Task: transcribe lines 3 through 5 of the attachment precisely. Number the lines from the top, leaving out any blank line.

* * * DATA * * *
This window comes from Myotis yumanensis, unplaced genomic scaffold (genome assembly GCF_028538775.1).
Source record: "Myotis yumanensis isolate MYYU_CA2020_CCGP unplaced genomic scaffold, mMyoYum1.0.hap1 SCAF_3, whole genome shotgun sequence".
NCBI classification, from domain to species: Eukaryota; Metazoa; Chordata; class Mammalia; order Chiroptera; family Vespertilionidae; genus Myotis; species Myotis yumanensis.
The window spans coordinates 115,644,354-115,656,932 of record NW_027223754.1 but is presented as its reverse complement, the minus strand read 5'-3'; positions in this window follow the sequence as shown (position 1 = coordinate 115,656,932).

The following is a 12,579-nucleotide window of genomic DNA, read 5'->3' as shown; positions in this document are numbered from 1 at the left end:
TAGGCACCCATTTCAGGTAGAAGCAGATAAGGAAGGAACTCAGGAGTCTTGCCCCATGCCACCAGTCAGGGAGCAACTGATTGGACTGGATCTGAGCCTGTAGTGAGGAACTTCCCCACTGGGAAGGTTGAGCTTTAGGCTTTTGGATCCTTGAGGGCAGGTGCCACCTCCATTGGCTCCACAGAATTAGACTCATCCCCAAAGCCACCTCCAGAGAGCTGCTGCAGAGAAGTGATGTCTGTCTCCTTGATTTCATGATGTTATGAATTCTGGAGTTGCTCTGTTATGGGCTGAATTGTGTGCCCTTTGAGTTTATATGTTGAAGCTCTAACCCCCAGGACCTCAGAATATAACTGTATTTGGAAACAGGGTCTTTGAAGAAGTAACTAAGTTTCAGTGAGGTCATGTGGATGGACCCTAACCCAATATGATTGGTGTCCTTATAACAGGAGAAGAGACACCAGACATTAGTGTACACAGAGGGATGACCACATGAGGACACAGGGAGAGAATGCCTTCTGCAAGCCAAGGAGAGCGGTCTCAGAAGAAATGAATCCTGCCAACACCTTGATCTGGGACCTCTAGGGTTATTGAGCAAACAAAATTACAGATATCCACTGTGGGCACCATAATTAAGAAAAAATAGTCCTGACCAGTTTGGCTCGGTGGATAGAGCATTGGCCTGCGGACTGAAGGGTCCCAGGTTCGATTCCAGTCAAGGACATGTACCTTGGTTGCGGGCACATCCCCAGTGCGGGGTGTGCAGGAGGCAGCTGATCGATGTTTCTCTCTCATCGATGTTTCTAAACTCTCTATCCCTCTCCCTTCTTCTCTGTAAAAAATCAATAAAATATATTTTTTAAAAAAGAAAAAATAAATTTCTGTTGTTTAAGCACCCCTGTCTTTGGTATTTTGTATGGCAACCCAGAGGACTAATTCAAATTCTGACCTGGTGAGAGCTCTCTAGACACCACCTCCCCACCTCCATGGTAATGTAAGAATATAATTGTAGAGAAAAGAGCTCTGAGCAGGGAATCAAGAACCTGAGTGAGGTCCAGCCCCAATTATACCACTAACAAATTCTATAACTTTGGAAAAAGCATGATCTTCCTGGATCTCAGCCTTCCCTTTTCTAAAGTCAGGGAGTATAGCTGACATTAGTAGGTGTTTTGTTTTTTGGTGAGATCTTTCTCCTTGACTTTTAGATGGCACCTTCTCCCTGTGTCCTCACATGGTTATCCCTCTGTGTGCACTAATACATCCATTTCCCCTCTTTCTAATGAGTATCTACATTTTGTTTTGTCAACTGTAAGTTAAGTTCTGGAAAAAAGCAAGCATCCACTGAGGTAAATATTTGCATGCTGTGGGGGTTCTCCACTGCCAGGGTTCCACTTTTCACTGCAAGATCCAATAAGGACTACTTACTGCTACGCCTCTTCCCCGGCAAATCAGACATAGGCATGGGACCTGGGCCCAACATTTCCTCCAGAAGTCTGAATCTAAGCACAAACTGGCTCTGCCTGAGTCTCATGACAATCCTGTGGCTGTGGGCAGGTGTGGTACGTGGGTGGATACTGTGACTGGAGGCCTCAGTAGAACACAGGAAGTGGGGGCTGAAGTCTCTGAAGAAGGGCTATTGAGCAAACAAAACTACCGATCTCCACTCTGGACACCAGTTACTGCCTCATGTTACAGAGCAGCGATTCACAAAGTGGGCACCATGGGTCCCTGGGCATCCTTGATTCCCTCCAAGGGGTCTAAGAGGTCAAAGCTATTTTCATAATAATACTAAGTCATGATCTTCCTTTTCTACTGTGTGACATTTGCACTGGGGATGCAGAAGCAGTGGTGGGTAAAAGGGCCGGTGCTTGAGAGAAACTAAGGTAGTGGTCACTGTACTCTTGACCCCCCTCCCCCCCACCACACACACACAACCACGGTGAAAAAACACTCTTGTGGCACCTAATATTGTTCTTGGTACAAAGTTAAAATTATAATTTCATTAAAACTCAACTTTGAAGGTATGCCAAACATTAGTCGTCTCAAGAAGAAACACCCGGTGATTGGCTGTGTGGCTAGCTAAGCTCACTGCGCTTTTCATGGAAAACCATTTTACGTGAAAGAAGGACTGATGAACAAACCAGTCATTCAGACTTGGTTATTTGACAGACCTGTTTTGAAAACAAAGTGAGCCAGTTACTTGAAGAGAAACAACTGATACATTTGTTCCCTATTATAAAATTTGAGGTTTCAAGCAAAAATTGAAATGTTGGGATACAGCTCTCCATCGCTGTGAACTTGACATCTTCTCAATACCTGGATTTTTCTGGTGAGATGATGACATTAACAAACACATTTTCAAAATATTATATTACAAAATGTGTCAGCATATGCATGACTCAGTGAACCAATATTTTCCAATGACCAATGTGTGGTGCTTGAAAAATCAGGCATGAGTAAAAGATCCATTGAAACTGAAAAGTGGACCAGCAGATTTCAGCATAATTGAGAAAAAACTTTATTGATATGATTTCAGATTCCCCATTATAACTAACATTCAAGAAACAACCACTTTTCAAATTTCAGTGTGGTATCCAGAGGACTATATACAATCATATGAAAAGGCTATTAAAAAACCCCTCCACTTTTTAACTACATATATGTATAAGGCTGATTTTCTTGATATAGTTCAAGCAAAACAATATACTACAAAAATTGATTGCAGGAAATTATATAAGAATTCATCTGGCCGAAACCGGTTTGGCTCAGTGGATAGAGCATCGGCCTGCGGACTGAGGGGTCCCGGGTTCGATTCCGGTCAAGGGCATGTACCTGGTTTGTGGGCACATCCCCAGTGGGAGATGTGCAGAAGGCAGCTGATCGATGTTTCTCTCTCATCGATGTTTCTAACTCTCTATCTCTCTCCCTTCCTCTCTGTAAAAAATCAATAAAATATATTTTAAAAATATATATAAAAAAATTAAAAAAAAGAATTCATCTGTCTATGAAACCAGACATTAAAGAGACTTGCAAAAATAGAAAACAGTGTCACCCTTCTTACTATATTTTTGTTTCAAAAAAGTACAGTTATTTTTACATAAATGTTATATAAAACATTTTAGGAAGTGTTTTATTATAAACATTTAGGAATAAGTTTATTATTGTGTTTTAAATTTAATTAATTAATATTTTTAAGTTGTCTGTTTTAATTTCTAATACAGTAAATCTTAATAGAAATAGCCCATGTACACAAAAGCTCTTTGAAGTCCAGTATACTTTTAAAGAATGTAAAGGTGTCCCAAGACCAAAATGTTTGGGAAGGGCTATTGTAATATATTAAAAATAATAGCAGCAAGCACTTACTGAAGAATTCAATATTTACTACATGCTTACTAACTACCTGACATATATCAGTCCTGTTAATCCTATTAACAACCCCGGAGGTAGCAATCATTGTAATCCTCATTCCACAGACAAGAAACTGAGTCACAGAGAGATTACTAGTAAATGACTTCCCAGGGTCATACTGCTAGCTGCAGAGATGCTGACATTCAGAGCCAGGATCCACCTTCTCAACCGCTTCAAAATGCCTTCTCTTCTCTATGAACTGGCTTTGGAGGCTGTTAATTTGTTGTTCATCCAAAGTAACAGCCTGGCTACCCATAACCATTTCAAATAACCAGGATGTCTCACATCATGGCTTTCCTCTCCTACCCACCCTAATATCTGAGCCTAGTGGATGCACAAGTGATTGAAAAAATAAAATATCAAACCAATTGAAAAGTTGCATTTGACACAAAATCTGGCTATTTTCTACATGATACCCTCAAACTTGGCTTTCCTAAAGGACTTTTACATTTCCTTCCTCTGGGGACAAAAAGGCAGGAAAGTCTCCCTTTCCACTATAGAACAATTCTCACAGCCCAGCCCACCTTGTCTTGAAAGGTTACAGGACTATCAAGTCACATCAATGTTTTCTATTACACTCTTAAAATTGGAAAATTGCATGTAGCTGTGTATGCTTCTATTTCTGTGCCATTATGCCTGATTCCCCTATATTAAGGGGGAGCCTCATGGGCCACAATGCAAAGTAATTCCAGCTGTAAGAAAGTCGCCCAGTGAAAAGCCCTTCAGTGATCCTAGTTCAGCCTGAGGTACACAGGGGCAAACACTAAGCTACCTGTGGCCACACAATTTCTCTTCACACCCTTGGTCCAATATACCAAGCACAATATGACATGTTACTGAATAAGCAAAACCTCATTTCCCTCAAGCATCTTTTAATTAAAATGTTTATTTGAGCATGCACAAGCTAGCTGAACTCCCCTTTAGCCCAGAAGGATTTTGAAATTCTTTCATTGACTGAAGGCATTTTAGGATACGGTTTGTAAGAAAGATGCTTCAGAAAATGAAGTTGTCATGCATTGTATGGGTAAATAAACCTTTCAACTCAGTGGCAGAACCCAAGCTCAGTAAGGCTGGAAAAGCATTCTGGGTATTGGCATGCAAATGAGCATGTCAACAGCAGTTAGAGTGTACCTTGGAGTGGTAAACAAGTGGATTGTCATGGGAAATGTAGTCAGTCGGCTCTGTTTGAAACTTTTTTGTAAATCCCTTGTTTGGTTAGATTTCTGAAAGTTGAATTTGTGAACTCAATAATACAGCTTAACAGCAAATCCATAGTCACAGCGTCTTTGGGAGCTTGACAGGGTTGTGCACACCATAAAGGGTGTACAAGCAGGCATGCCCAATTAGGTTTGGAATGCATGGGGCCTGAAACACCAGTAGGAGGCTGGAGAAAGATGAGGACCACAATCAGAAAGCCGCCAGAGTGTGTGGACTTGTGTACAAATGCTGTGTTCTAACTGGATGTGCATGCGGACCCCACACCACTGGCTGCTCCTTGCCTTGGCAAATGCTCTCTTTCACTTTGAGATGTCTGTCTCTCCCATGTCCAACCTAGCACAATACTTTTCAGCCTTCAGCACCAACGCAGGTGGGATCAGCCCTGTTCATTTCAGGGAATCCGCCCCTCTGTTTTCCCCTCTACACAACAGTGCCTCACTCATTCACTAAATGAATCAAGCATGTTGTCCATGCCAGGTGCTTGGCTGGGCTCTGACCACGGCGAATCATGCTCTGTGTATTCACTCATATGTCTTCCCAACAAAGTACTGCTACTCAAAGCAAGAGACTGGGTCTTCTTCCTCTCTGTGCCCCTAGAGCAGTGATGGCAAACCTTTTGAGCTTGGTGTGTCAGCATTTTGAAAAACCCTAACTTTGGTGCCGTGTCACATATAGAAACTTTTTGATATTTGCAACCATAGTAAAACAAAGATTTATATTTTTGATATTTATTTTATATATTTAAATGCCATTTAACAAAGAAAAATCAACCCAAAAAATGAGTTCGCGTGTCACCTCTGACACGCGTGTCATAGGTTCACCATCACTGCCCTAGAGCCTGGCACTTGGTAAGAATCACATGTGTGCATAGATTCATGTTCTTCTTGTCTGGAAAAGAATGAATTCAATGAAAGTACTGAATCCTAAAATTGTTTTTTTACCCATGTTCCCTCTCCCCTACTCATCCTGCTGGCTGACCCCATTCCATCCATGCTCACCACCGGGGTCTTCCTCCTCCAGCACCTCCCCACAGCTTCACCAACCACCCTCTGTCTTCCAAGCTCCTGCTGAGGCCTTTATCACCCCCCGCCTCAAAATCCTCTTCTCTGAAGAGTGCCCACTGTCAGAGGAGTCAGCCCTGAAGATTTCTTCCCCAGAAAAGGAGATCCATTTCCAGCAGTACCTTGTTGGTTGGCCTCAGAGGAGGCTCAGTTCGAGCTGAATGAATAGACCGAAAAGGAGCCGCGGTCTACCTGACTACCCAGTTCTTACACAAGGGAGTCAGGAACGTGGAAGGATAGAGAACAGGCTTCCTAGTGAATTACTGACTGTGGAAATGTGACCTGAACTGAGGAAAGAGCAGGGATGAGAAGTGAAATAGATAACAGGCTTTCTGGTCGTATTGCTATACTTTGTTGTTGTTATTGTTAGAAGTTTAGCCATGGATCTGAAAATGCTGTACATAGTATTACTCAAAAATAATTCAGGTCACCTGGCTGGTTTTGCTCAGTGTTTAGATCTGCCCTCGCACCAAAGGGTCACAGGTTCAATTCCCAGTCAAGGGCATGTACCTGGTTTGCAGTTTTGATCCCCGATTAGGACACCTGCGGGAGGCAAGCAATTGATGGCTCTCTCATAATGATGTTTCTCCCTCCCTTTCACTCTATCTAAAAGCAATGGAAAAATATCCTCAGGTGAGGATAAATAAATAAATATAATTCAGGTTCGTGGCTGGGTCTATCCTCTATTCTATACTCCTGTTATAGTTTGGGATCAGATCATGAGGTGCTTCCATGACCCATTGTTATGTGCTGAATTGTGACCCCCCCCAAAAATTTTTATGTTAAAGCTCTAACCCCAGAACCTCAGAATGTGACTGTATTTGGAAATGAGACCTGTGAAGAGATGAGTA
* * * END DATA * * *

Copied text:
NCBI classification, from domain to species: Eukaryota; Metazoa; Chordata; class Mammalia; order Chiroptera; family Vespertilionidae; genus Myotis; species Myotis yumanensis.
The window spans coordinates 115,644,354-115,656,932 of record NW_027223754.1 but is presented as its reverse complement, the minus strand read 5'-3'; positions in this window follow the sequence as shown (position 1 = coordinate 115,656,932).

The following is a 12,579-nucleotide window of genomic DNA, read 5'->3' as shown; positions in this document are numbered from 1 at the left end: